Making a difference is at the center of The Sontag Foundation. Its mission is personal.
In 1994, Susan Sontag was diagnosed and began treatment for a Grade 3 Astrocytoma, the most common form of Glioma. In the time that followed, the family experienced firsthand the frustration of dealing with a disease that was not well understood by either the medical community or the general public. That year a dream was born: to do something about brain cancer.
A Foundation is Established
Susan is a survivor and in March of 2002, Frederick B. Sontag (Rick) and Susan established the grant programs of The Sontag Foundation. The dream had taken flight.
Today, The Sontag Foundation is one of the largest private funders of brain cancer research in the United States. With some of the best researchers in the field serving on its scientific advisory board, the foundation has awarded, through its annual Distinguished Scientist Award, $25 million dollars (of the $30 million committed to date for brain cancer research) to 43 promising scientists who are making a difference in the field.
Along with providing funding for research, the Foundation has included in its mission a commitment to its community in Northeast Florida. Since 2002, it has provided financial and organizational support to 58 nonprofits in NE Florida, and continues to serve the community through its Oral Health Initiative.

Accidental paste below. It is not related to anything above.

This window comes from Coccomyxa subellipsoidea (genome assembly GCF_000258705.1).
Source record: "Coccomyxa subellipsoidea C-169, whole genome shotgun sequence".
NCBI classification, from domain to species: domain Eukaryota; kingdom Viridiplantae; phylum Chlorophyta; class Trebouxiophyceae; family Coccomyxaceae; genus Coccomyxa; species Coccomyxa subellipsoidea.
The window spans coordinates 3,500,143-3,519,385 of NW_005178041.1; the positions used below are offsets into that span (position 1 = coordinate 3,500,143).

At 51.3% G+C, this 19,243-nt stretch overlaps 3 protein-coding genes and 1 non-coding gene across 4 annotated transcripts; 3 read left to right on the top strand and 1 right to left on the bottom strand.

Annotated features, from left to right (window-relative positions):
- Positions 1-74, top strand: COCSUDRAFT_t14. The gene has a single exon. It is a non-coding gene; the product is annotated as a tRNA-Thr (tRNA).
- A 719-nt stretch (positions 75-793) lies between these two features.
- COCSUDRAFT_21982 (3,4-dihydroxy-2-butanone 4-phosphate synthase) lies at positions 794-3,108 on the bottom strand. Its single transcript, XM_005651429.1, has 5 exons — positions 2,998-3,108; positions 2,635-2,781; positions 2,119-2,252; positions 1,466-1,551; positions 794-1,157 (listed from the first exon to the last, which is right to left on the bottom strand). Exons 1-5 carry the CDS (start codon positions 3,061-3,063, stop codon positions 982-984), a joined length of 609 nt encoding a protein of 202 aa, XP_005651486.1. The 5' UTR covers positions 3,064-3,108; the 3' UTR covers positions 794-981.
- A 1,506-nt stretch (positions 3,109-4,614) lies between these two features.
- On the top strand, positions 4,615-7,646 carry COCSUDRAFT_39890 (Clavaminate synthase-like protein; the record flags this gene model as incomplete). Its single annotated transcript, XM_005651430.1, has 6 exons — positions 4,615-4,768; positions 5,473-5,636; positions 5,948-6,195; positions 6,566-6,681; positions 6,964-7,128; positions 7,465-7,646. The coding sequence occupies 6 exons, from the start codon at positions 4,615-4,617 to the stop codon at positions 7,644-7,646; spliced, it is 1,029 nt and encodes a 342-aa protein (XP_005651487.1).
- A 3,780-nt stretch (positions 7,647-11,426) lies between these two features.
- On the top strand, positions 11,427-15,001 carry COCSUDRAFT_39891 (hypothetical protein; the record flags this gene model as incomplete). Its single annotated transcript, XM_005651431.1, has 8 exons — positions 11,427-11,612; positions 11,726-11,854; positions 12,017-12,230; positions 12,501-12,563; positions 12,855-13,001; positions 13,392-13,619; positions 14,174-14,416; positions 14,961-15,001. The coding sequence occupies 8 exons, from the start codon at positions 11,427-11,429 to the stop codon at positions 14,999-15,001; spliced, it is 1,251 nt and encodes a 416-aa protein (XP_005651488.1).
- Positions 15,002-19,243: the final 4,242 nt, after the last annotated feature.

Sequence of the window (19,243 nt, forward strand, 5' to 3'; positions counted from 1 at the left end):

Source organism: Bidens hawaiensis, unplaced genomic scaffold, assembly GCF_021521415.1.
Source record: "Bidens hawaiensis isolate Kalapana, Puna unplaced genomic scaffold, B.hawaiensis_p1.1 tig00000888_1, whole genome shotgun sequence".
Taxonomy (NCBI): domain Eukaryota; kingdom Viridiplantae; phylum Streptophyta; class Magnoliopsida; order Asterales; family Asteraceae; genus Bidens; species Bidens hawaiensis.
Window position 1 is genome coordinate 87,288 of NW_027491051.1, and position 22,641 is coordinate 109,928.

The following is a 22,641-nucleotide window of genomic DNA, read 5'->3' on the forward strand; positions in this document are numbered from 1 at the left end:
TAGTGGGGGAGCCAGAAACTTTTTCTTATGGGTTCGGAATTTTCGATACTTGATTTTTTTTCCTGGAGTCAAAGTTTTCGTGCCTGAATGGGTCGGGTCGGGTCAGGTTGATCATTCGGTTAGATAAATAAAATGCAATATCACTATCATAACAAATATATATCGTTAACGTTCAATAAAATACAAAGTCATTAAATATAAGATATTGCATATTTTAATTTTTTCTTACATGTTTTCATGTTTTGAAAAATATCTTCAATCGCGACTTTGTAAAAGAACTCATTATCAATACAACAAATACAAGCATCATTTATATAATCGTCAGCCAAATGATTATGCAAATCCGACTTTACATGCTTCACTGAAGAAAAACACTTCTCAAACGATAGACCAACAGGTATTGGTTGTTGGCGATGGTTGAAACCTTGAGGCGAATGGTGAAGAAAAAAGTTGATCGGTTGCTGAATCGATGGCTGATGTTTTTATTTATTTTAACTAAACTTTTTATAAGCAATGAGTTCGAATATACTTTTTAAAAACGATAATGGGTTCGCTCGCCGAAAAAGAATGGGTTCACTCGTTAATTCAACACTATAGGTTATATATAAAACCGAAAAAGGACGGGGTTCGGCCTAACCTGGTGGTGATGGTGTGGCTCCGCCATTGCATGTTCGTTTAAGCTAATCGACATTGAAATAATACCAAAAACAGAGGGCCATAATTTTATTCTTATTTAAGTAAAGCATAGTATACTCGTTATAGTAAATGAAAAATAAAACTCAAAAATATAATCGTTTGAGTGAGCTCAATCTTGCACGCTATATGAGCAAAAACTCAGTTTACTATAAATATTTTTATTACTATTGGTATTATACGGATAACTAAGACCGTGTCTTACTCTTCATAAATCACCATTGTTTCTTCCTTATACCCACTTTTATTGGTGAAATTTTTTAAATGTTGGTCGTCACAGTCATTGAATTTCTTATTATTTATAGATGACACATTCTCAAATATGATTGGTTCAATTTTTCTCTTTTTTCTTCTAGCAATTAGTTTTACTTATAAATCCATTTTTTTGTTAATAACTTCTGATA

A Resource Hub for Patients is Built
And the work doesn’t end there. In late 2014, The Sontag Foundation launched The Brain Tumor Network, Inc. (BTN), a nonprofit organization with the mission to aid adult patients with primary brain tumors who seek personalized information about treatment options-even beyond standard of care.
A Partnership is Born to Honor Joyce
The Foundation expanded its impact in the early days by partnering with Arthritis National Research Foundation (ANRF) in honor of Joyce Kelley Sontag, Rick’s mother, who was diagnosed with Rheumatoid Arthritis at age 35 and lived with the crippling disease for 37 years. The partnership continues to provide funding for outstanding scientists who are working to better understand Rheumatoid Arthritis in order to create more effective treatments.